Jessie Nelson with her friend and business partner, Leanne, at 713 Walnut Street, the site of a soon-to-open “three-quarter house” in support of recovering addicts. | Photo via https://fundly.com/m2/h-e-r-home.
Without further ado, your Idiotville feel-good story of the week:
Addiction and recovery is something I think about all the time. It’s not just that I know someone who has died from an overdose; it’s that so many people are dying. The opioid epidemic is a failure at every level – medical, moral, political, individual.
It’s easy to throw your hands up and walk away from this problem, too. “Drug addicts,” you might say. “They’re doing it to themselves.” “They knew what to expect when they started.” There is an element of truth to these sentiments, sure, but it ignores so much.
Sometimes good people lack a support system through no fault of their own, and find “friends” that lead them astray. Sometimes good people just make a bad decision. Sometimes chronic pain leads to an open-ended prescription, which leads to disaster. Sometimes good people do all sorts of things that might set them down a path they regret. Hell, sometimes bad people get addicted, then right their ship through years of continuous hard work before spending the rest of their lives helping others not to make the same mistakes they once made – in which case maybe they weren’t so bad, after all.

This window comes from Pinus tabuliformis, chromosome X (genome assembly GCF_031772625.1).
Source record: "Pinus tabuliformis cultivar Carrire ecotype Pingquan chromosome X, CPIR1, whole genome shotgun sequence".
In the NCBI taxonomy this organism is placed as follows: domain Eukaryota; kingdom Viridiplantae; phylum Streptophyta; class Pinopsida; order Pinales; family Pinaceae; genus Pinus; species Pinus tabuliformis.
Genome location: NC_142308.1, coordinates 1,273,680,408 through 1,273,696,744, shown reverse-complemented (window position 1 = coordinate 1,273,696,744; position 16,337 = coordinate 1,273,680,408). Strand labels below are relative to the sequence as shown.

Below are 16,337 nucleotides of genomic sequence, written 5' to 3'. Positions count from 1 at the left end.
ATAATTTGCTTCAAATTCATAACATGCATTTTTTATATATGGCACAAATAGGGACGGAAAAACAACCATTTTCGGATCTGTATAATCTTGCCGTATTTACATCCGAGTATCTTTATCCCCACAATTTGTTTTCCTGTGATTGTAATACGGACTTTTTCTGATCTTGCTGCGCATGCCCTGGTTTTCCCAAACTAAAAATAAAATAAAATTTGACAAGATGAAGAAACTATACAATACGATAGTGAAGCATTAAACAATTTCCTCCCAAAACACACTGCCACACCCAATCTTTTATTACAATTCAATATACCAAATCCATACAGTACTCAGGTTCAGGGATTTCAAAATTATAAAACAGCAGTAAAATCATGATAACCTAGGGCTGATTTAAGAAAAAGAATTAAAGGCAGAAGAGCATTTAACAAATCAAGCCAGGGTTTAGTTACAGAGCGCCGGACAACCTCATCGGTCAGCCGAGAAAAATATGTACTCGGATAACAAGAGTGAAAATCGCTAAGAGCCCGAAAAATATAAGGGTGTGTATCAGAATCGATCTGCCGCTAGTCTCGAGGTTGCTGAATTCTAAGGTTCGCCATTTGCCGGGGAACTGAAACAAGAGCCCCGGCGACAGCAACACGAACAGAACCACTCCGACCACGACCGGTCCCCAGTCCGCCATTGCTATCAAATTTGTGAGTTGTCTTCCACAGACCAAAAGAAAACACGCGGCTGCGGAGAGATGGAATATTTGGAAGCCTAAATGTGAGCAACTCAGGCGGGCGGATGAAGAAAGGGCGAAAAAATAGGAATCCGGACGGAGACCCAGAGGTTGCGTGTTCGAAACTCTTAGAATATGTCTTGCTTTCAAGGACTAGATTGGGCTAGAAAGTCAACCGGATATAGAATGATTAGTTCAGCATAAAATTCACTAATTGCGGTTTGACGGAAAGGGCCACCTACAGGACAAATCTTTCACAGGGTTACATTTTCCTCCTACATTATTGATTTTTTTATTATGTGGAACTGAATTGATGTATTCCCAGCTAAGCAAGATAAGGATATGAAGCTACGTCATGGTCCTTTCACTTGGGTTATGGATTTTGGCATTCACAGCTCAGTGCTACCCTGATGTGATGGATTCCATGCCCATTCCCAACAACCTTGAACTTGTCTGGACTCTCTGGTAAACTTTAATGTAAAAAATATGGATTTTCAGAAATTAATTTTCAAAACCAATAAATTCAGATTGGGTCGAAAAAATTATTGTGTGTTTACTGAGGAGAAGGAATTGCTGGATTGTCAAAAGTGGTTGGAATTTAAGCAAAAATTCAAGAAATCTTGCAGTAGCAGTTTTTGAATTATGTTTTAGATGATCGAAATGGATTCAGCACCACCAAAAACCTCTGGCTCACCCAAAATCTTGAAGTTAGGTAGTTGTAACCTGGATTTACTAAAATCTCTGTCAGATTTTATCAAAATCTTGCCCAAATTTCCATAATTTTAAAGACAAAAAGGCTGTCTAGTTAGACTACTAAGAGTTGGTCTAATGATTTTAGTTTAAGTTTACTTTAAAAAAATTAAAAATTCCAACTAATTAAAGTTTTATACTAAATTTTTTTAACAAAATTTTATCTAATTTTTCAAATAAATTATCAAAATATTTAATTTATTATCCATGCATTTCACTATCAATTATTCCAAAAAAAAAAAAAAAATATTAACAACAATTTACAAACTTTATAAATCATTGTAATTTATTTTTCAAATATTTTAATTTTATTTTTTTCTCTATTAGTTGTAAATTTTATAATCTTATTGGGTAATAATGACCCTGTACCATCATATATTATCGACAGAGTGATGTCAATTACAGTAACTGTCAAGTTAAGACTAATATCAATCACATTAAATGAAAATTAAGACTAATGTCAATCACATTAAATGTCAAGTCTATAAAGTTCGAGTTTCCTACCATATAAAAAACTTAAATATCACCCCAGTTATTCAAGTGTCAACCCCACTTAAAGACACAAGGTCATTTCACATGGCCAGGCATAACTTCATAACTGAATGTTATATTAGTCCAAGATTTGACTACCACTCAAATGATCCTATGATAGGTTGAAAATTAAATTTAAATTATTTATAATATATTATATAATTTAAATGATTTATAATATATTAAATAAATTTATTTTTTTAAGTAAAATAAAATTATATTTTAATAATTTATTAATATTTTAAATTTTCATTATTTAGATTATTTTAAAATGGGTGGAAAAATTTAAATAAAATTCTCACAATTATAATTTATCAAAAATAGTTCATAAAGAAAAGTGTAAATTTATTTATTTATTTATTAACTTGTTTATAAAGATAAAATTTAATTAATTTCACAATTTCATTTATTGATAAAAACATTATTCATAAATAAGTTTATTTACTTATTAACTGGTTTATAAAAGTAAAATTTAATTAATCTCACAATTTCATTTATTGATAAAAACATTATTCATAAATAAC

The point here is that you just don’t know. Unless you’re an addict, you have no idea what this battle is like day to day, what the pressures are to quit or to use, what any one of these people are thinking when they lay their head down on the pillow at night.
By and large, addiction is a problem we ignore. Addicts tend not to be the most sympathetic of folks, and there are always more issues deserving of tax dollars than there are tax dollars.
So then, what is an addict to do? If you’re someone who is in the fight of your life to stay clean, and spent every last penny you had on rehab, and now you’re back out in the world without any resources or friends, where do you start?
Well, if you’re a woman, now you can start with Jessie Nelson’s H.E.R. House, which stands for Heal, Empower, Recovery. H.E.R. House is what’s known as a three-quarter house, for women who have completed rehab but don’t feel 100% confident yet to be released into the wild.
Nelson is doing this purely out of a sense of service, too – she is a recovering addict helping others dig out of the position she found herself in years ago. She is doing this with no government money, either. She just went out and bought a three-story apartment house at 713 Walnut Street with her team of volunteer donors and got to work.
It’s a lot of work. She is currently leading the effort to replace 43 windows, sand some of the wood surfaces, paint everything, relay some flooring, plus redo much of the electrical and plumbing on this 105-year old place. For a three-story home that may eventually house 16 women, that’s quite a job.
After all that work, there will be certification issues to iron out. Nelson already received a zoning variance to operate the place, and it doesn’t sound like certification will be much of a roadblock after all the hurdles she has already cleared.
Simply put, she is on a mission to dig as many women as possible out of addiction and is dedicating her own renewed life to achieve it. Jessie Nelson’s labor of love is something good to happen in Erie, and I for one will be watching in admiration.
If you’d like to donate to H.E.R. Home, please visit https://fundly.com/m2/h-e-r-home.